the area comprising European Union Member States in which the Euro has been adopted as the single currency. In 2000, the euro area comprised Austria, Belgium, Finland, France, Germany, Ireland, Italy, Luxembourg, the Netherlands, Portugal, Spain. Greece became a member of the Euro area on 1 January 2001. Slovenia became a member of the Euro area on 1 January 2007.
3. The number of member countries in the European Union prior to the accession of ten candidate countries on 1 May 2004 (Austria, Belgium, Denmark, Finland, France, Germany, Greece, Ireland, Italy, Luxembourg, Netherlands, Portugal, Spain, Sweden, United Kingdom) [13]. Spring 2009

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this year, Eurostat did not report any data for Slovenia. Data about ICT expenditure from Eurostat [6] differs from WDI statistics a bit as well. According to Eurostat [6] EU15 countries spent 2.7% of GDP on ICT, in Slovenia 2.2% and in the USA 3.3% of GDP in 2006 although the order is not changed — the USA portion of GDP for ICT expenditures is greater than in the EU countries. From 2000 to 2007 the significant Internet user growth is recorded; the highest growth is stated in Slovenia (263.3%), the lowest in North America (117.2%) where the portion of the Internet users in the middle of 2007 is much higher (70.2%) than in Slovenia (55.5%) at the same time. In the EU countries the Internet user growth is 170.8% [10]. It is interesting that in 2007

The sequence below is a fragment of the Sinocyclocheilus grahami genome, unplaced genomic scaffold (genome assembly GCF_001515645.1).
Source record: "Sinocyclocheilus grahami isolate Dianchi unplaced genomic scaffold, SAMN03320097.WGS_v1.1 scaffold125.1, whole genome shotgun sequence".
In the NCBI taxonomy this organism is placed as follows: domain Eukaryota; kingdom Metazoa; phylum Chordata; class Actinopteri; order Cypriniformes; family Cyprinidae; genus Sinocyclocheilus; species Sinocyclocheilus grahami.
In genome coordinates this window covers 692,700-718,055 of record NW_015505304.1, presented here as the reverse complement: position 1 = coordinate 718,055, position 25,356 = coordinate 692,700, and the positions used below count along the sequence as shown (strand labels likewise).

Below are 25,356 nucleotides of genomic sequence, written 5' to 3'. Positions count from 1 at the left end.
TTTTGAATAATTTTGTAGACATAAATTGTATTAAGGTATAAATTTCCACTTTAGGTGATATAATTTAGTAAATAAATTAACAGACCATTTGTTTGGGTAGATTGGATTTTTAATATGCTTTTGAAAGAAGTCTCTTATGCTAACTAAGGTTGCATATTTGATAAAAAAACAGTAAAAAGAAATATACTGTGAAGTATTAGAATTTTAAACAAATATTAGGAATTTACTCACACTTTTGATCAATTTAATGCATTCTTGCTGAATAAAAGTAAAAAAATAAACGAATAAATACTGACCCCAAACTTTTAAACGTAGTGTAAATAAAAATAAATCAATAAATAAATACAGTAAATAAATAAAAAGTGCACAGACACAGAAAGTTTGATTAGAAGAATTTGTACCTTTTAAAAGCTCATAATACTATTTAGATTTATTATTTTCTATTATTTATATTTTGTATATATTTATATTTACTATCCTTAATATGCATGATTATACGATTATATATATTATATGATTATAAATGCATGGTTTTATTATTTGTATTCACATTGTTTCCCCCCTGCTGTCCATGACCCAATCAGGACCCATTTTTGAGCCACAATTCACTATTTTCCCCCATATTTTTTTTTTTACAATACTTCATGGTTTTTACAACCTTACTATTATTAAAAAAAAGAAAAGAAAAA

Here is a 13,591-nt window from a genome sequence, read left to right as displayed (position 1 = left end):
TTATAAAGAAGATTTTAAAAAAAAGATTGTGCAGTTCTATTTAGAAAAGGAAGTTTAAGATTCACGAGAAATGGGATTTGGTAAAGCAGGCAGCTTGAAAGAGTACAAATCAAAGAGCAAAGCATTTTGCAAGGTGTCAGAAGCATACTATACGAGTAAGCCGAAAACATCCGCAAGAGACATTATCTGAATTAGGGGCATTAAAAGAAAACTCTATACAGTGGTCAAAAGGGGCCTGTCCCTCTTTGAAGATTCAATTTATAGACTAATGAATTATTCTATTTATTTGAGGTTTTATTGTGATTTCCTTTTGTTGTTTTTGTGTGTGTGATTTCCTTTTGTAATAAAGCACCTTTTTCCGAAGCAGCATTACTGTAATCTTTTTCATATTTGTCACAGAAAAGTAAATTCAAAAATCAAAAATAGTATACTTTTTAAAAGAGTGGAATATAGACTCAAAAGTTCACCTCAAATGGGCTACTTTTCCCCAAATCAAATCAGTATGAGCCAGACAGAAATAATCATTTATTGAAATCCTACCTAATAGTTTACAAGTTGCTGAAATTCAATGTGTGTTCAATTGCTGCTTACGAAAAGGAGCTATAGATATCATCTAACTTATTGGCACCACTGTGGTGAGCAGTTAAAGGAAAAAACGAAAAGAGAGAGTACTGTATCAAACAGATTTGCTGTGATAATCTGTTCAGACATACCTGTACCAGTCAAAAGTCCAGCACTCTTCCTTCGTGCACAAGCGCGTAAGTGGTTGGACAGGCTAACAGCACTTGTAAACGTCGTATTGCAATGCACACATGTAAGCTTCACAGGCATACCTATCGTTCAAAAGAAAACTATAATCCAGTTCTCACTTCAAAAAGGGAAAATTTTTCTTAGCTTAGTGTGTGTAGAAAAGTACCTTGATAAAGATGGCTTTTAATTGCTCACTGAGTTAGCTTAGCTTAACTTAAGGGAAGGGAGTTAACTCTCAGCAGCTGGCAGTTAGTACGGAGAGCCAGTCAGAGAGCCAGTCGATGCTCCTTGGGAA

TABLE 1: Internet access and ICT expenditure in 2005 Slovenia EMU USA Internet access Internet Users (%) 40.0 43.9 63.0 Schools connected to the Internet (%) 96 NA 100 ICT expenditure % of GDP 3.1 5.4 8.8 $ per capita 532 1,726 3,690